September 14, 2015

Apple Raisin Sauerkraut Recipe

Recipe: Sarah Ramsden

This recipe adds a hit of beneficial bacteria and an unmistakable tangy, yet sweet flavour to any meal. Recipe courtesy of nutritionist Sarah Ramsden. For more information on at-home fermenting visit Sarah’s site.



  •  2 lb. or 1 kg. organic cabbage, grated
  • 2 tbsp fine sea salt, plus 1 tsp (if needed)
  • 1 large organic apple, grated
  • ½ cup or 80 g organic, oil free raisins
  • 1 cup water



  1.  Clean and dry a 1-quart or 1-litre Mason jar.
  2.  Place the grated cabbage, 2 tbsp sea salt, grated apple, raisins, and water in a large bowl, and mix thoroughly.
  3. Cover with a tea towel, and leave it to sit for 20 to 30 minutes.
  4. Using a canning funnel (optional), spoon the cabbage mixture into the Mason jar. After every couple of spoonfuls, compact the cabbage as much as possible into the jar. You need to be quite aggressive with this, as the full 2 lb./1 kg. cabbage should fit in the jar! The ultimate goal it to eliminate any spaces and air bubbles, and to extract liquid brine from the cabbage.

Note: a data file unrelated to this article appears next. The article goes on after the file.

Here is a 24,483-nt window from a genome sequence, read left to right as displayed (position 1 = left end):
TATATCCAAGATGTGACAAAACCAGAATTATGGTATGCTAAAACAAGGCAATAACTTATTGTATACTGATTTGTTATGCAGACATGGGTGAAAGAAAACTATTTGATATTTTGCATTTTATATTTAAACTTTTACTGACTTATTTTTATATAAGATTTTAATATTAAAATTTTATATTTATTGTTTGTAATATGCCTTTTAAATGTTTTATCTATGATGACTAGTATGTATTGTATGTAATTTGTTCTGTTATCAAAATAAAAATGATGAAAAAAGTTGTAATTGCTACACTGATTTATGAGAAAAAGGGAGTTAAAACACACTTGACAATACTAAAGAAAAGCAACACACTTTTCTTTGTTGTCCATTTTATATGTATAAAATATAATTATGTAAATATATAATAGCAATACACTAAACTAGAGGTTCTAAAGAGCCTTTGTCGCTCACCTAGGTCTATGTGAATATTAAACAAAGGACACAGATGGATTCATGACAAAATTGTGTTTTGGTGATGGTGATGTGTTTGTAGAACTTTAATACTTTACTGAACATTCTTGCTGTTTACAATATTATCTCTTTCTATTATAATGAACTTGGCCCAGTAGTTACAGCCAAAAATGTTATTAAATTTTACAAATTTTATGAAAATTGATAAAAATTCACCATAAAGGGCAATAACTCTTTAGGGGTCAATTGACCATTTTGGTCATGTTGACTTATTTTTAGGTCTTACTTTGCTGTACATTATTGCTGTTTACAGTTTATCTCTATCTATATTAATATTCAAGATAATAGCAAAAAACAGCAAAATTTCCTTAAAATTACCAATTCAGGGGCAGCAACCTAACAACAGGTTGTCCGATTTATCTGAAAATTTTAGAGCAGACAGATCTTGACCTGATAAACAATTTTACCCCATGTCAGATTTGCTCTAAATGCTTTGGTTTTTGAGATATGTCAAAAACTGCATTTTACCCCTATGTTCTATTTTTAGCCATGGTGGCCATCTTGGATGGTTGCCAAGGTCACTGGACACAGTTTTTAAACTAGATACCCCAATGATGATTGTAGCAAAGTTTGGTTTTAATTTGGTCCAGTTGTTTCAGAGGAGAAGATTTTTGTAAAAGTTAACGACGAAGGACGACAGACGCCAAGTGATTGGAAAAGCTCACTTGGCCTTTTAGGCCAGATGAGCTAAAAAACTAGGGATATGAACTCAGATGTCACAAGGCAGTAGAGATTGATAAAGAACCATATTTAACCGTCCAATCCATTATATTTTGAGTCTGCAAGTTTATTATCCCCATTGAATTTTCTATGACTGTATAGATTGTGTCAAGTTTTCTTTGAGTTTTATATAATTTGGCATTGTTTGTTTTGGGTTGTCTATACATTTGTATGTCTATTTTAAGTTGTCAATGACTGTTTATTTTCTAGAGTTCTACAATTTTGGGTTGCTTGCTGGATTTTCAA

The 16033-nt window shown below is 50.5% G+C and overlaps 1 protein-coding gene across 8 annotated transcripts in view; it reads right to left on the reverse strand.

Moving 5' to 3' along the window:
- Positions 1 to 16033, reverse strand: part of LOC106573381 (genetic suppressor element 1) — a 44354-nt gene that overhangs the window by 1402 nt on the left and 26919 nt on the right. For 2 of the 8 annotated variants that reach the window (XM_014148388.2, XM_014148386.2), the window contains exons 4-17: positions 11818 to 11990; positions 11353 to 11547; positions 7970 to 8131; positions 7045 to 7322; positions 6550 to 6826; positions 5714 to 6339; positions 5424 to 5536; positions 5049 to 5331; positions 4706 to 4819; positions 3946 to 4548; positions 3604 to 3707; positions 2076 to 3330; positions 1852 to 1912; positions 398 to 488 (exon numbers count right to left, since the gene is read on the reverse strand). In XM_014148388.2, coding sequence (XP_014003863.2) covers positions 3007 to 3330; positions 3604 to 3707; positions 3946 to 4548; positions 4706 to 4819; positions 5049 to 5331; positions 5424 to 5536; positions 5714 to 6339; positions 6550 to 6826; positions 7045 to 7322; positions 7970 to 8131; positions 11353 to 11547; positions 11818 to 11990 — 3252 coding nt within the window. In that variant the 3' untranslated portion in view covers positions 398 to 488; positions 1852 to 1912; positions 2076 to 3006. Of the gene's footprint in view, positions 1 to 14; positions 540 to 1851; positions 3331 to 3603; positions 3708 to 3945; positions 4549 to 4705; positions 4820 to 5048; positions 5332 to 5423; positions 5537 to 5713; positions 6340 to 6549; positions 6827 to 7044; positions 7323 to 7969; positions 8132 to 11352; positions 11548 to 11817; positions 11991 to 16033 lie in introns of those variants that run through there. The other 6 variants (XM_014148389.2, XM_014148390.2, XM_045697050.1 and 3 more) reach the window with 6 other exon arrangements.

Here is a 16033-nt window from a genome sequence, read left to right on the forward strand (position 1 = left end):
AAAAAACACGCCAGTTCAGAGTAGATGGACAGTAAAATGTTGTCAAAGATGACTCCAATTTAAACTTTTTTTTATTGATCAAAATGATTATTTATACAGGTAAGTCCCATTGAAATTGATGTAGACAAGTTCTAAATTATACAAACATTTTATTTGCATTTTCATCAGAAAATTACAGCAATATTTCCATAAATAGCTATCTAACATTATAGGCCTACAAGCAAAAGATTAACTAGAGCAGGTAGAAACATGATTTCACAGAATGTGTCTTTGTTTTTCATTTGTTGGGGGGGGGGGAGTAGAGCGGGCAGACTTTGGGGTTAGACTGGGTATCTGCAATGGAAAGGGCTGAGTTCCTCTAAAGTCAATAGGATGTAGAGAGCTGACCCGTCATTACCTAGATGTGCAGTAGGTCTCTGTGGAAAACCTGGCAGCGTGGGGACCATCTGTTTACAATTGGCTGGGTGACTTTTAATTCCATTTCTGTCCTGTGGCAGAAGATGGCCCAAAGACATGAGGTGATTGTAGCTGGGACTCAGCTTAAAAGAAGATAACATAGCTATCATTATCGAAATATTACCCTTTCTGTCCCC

5. Keep filling the Mason jar with the cabbage mixture until you reach the “shoulder” of the jar (1 inch or 2 cm from the top). Make sure the cabbage mixture is covered in brine.
  6. If the cabbage has produced too much liquid, pour some into a small jar and store in the fridge.
  7. If the cabbage was dry and didn’t produce enough liquid, continue to press down on the cabbage to see if you can force more juice out. If you can’t extract enough liquid from the cabbage, mix a brine using the proportions of 1 cup water to 1 tsp fine sea salt, and top up the Mason Jar.
  8. Put the lid on the Mason jar, and place it on a small plate or shallow bowl as it might overflow, and leave it on the counter away from direct sunlight.
  9. “Burp” your Mason jar by opening it every 1 to 2 days in the first week of the fermentation process. If your sauerkraut gets dry, top it up with saved cabbage juice, or some brine using the proportions of 1 cup water to 1 tsp fine sea salt.
  10. Continue to check (and taste) the sauerkraut every few days to make sure the cabbage remains below the water line. The sauerkraut is typically ready after 3 to 4 weeks, but really it’s considered “done” when you like the flavour!

Tips to keep in mind:

Making sure the cabbage is below the water line at all times is really important when making sauerkraut, as this will prevent mold growth. The fermentation method called lacto-fermentation that’s used for making sauerkraut, is an anaerobic process, meaning it happens in the absence of oxygen. Mold however, is aerobic meaning if flourishes when exposed to air. By checking the Mason jar regularly you can ensure the cabbage stays in an anaerobic environment. If you taste the cabbage every time you check it, you also experience the changes in flavour of the fermentation process over time, which is a really exciting process!

Author: Sarah Ramsden